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Chyawanprash (also spelled chyavanaprasha, chyavanaprash, chyavanaprasam and chyawanaprash) is a jam-like cooked mixture of sugar, honey, Triphala, ghee, sesame oil, berries and other herbs and spices. It is prepared as per the instructions suggested in Ayurvedic texts. Chyawanprash is widely sold and consumed in India as a dietary supplement.


Various Indian holy books like Mahabharat, Puranas etc., relate that Ashwini Kumar brothers, the twins, who were RajVaidhya (Royal Physicians) to Devas during Vedic times, first prepared this formulation for Chyawan Rishi at his Ashram on Dhosi Hill near Narnaul, Haryana, India, hence the name Chyawanprash.[1][2] The first historically documented formula for chyawanprash appears in the Charaka Samhita, the ancient Ayurvedic treatise[3] from the early first millennium BCE.

Taste and appearance[edit]

Chyawanaprash tastes sweet and sour at the same time. The taste is largely dominated by the flavors of honey, ghee (clarified butter) and triphala, and the smell by ghee and other spices including sandalwood, cinnamon and cardamom. Its appearance resembles semi-molten tar - a thick dark brown paste.


Chyawanaprash is usually consumed directly or along with warm milk or water . The recommended consumption is usually about 1 tbsp twice a day.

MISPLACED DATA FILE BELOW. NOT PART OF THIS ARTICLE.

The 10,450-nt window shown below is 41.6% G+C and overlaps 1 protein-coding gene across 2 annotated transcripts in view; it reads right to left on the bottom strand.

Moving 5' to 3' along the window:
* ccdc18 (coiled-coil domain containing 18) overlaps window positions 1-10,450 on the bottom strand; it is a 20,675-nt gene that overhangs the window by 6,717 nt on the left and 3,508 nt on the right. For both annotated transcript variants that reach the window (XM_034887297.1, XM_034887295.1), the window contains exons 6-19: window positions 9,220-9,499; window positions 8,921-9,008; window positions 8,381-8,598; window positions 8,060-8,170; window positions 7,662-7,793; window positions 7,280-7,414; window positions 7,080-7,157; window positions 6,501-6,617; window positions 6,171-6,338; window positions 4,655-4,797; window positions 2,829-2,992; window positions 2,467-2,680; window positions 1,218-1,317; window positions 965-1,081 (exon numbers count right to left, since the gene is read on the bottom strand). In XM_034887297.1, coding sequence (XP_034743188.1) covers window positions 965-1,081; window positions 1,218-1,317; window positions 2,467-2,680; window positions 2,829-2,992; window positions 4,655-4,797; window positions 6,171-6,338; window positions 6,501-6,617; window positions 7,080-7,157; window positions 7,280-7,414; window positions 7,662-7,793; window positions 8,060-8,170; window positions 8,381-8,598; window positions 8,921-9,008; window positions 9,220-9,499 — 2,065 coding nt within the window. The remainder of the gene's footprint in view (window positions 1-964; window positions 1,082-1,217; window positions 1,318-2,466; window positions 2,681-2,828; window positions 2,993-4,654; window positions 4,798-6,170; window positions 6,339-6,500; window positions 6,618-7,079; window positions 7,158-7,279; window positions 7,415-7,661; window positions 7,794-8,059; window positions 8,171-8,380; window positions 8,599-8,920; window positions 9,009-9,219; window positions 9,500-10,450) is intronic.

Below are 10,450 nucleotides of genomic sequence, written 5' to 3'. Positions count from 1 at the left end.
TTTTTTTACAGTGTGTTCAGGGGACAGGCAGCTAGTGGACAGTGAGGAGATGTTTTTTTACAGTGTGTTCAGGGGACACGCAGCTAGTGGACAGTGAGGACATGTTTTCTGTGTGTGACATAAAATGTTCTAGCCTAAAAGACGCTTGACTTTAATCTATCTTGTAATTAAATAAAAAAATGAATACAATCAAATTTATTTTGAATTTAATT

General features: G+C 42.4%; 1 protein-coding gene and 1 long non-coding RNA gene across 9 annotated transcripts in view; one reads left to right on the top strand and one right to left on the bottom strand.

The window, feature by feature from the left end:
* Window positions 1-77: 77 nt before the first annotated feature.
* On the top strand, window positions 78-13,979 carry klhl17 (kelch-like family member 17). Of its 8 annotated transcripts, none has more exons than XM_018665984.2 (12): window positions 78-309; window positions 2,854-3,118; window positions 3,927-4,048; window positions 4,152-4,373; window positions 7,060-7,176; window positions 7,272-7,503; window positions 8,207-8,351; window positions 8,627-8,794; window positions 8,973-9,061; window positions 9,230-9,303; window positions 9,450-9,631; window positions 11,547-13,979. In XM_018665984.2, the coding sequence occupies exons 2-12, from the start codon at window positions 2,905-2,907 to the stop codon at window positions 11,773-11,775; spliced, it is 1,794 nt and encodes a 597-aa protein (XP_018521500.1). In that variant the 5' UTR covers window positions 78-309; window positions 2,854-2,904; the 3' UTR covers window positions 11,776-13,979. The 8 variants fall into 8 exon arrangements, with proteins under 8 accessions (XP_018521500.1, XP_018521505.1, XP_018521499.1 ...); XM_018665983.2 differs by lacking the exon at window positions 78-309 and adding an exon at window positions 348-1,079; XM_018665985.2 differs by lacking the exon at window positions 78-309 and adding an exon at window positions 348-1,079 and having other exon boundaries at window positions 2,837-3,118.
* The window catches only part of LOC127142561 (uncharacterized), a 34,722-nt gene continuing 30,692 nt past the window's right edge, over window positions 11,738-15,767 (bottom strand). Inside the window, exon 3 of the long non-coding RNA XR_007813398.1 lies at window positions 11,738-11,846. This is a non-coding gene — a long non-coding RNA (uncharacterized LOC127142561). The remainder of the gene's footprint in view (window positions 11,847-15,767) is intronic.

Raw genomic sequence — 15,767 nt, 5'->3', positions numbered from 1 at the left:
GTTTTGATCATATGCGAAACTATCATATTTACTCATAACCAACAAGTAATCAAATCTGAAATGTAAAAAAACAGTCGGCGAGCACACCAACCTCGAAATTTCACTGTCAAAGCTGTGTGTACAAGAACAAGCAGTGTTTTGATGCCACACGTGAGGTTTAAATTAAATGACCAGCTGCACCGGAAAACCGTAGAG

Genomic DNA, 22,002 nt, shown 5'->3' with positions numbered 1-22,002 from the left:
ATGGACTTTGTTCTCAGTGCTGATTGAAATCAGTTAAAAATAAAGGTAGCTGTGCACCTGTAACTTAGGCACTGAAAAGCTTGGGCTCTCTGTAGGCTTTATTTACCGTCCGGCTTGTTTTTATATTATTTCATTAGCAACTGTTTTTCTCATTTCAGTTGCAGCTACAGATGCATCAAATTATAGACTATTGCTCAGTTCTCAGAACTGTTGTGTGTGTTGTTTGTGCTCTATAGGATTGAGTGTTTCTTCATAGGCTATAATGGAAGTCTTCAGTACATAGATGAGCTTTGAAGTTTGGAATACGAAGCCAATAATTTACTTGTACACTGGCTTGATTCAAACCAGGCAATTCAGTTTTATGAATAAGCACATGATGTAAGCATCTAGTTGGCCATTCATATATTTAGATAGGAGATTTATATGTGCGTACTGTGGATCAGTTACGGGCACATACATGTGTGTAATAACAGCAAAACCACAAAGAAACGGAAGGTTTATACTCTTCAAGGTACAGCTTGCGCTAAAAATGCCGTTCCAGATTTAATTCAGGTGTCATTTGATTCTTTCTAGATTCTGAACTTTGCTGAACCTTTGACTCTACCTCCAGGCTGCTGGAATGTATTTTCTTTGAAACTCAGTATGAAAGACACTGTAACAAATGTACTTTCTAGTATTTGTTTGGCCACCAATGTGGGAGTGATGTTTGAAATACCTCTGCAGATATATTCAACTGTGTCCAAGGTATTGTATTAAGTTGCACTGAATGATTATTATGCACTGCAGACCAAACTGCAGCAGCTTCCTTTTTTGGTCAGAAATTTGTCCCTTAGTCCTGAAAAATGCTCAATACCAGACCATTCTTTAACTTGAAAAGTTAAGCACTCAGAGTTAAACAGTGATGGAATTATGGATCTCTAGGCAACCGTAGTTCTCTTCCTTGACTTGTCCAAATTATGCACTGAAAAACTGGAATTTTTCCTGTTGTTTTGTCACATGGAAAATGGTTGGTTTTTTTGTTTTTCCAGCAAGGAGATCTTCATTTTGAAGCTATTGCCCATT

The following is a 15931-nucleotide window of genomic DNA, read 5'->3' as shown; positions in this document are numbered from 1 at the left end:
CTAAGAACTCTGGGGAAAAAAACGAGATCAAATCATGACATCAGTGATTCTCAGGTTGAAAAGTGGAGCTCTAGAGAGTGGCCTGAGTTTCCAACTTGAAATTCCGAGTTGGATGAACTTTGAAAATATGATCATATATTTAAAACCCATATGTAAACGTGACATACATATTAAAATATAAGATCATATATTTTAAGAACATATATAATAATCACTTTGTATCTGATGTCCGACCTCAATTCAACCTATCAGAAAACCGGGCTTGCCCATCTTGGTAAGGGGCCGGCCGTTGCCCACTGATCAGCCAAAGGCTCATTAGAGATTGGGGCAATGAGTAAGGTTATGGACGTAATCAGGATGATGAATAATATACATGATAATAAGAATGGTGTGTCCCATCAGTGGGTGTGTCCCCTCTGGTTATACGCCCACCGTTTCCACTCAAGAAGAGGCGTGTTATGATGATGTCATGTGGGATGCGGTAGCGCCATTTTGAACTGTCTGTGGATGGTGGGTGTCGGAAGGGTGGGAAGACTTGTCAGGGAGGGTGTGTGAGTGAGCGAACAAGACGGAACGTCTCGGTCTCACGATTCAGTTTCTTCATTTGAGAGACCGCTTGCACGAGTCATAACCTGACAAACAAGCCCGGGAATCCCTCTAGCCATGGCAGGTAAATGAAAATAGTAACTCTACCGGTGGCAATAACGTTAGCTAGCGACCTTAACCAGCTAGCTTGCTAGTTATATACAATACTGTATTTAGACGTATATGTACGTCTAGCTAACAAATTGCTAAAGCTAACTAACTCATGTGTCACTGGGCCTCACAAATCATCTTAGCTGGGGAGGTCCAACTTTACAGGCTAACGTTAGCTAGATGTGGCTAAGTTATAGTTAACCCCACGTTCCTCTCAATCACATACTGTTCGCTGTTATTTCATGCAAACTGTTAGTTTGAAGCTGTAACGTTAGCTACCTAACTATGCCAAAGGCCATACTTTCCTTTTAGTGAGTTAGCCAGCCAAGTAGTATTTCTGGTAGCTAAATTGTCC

Claimed benefits[edit]

It is a general health tonic and is among the best known Ayurvedic tonics.[4]


The recipe of chyavanprash is mentioned in manuscripts written for ayurvedic method of treatment viz. Ashtangahridayam, Charakasamhita, Sangandharasamhita. Triphala is a primary ingredient of Chyawanaprash which makes it rich in Vitamin C (445 mg/100g).[5] The number of herbs used may vary from 25 to 80 but the main ingredient of all Chyawanprash is amla[6] Other chief ingredients are:


The market size of chyawanprash in 2010 was Indian Rs 4 billion (about $80 million USD). Chyawanprash in India is marketed through film stars and sports persons such as Amitabh Bachan, Shahrukh Khan, Ravi Kishan, and M.S. Dhoni.[7]


  1. ^
  2. ^ Panda, H; Handbook On Ayurvedic Medicines With Formulae, Processes And Their Uses, 2004, p10 ISBN 978-81-86623-63-3
  3. ^ Bates, D, Knowledge and the Scholarly Medical Traditions Cambridge University Press 1995, p325 ISBN 978-0-521-49975-0
  4. ^ Ernst, Waltraud (2002). Plural medicine, tradition and modernity, 1800-2000. London New York: Routledge. p. 187. ISBN 0-415-23122-1. 
  5. ^ Tarwadi K, Agte V (Aug 2007). "Antioxidant and micronutrient potential of common fruits available in the Indian subcontinent". Int J Food Sci Nutr 58 (5): 341–9. doi:10.1080/09637480701243905. PMID 17558726. 
  6. ^ Johnston, Robert (2004). The politics of healing : histories of alternative medicine in twentieth-century North America. New York: Routledge. p. 226. ISBN 0-415-93338-2. 
  7. ^ Economic Times SRK, Dhoni, Ravi Kishan do wonders for chyawanprash